Thank God (no not you Mark, the other one!) for Corridori cycle shop in Drift Bridge. Once they had seen the photo of the damaged frame they asked me to take it in ASAP as ‘it didn’t look good’. I took the bike in that evening, they called the next day with the best option for me, buy a new Boardman frameset (unfortunately the only one Boardman did was the 9.8 AiR from the Elite range being an upgrade from the 9.4 I had before) they confirmed they would have it ready for first thing Saturday so I could ride it Saturday morning and take it back for any adjustments needed in the afternoon.

Knowing all was OK I could focus back on training for the week – which was getting hard, long swim sessions, hard run sessions, lake swims and before I knew it, I was collecting the new bike.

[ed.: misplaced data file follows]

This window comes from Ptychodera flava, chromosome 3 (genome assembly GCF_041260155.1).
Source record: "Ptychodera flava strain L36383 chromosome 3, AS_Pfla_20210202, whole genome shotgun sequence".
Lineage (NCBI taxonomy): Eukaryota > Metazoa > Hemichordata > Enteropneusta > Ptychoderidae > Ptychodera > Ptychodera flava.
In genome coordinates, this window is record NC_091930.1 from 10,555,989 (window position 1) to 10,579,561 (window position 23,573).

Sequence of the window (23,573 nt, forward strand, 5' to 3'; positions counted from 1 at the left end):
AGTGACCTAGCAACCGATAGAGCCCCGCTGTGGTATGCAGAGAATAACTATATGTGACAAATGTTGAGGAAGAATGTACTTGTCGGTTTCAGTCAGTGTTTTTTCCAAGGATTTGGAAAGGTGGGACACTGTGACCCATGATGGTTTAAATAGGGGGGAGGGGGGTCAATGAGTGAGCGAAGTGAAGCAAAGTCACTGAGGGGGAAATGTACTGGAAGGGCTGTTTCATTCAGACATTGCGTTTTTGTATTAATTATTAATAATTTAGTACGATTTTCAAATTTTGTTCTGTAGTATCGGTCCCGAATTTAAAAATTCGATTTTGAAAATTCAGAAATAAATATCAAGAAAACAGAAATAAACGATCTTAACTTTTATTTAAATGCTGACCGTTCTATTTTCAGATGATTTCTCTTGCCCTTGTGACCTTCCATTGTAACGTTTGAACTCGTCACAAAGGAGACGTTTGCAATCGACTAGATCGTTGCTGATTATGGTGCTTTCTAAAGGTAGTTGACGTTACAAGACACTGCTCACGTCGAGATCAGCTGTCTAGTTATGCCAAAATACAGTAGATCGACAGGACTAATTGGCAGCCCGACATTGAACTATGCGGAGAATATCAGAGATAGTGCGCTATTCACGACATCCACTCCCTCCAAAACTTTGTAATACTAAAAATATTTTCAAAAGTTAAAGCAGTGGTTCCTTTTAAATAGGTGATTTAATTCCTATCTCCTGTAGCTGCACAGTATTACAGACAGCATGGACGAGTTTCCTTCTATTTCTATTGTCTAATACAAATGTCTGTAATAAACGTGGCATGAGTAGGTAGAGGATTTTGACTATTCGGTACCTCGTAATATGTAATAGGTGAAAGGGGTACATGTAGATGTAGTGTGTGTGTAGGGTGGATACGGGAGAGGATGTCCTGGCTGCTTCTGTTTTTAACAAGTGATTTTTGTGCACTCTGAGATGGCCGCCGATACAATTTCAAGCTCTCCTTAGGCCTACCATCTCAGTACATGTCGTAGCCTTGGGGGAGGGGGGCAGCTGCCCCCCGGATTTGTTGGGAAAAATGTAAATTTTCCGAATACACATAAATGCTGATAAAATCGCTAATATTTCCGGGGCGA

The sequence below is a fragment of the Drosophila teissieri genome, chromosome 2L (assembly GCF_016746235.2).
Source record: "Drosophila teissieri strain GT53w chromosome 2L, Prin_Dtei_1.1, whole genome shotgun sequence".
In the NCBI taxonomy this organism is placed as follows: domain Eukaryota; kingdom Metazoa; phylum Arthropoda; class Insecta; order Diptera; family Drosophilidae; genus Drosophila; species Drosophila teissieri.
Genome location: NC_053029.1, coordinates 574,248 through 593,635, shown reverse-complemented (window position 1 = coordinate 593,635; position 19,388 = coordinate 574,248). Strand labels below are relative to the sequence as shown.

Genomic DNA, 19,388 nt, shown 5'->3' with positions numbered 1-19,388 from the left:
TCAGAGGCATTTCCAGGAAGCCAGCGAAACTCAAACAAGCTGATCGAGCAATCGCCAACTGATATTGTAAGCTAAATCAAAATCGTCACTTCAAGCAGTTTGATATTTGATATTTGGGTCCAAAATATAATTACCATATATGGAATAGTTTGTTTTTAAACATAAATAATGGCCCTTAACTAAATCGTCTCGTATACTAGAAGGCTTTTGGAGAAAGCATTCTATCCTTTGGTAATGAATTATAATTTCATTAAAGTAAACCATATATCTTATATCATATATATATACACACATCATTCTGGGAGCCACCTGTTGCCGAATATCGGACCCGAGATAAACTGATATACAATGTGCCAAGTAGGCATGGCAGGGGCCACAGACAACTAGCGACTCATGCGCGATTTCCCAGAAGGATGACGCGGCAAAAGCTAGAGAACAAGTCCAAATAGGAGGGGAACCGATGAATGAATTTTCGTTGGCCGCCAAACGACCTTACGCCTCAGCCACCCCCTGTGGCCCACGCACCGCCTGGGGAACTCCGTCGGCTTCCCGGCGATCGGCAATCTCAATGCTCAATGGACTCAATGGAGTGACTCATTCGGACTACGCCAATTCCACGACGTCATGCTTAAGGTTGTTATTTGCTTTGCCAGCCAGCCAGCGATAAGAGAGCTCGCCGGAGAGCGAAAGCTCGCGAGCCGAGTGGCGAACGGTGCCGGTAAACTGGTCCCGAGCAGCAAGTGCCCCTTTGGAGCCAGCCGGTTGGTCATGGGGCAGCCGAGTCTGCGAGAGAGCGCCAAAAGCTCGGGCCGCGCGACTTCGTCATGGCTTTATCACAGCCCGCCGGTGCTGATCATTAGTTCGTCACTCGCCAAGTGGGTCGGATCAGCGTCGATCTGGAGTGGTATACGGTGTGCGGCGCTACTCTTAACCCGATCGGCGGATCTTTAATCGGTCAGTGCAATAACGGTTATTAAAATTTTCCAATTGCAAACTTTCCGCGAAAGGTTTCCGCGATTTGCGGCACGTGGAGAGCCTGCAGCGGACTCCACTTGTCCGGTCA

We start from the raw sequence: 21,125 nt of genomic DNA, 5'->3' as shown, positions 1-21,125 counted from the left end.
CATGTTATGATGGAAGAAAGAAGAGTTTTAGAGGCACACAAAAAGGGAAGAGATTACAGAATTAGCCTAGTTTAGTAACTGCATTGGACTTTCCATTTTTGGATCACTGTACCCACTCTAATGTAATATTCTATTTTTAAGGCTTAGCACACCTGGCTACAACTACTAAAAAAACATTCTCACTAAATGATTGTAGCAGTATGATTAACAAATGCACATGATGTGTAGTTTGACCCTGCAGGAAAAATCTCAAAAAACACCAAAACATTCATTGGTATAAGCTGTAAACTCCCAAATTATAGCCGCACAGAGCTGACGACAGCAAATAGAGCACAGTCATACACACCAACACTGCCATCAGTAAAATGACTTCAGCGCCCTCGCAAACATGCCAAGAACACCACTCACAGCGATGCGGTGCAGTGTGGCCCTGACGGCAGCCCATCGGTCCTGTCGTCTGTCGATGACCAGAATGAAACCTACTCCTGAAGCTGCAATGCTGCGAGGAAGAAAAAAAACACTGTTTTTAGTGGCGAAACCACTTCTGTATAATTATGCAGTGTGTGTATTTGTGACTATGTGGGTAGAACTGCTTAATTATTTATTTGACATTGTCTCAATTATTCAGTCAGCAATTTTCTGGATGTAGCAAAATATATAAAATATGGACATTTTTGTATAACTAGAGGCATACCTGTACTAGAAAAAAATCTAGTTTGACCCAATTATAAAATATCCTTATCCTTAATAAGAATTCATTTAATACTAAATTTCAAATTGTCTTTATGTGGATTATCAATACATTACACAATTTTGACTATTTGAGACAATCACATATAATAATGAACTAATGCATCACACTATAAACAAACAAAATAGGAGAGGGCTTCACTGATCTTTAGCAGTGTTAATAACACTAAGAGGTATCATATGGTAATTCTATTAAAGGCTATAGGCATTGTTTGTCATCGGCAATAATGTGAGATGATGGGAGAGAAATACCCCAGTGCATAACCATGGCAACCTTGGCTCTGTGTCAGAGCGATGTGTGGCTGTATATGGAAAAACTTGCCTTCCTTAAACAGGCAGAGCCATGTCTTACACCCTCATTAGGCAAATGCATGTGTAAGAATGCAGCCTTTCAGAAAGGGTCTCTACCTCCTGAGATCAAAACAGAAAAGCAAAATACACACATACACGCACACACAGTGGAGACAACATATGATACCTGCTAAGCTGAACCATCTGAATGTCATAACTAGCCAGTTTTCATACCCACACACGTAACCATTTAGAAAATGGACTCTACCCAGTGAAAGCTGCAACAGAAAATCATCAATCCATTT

Saturday’s test ride found one major flaw in the bike, it’s too damn fast. It’s physically hard to go on an easy ride. It’s fast, sturdy, comfortable, confident in its handling and it just eats up the road in front of it. I did just under 50K in just over two hours including a zip up Box Hill on what was supposed to be an ‘easy, get a feel for the new bike, test ride’.

This didn’t help Sunday’s hard 65K ride when the bike was more up for the ride then my legs were. We got through it together, but I had to redefine the phrase ‘hard effort’ for that session.

It was actually sad to pack the bike away Sunday afternoon, knowing I would have to revert to the turbo now until I got to Austria.

Thanks for reading.


KIT, I need you buddy.

I am behind on my blogs again so over the past few days I have been trying to catch up.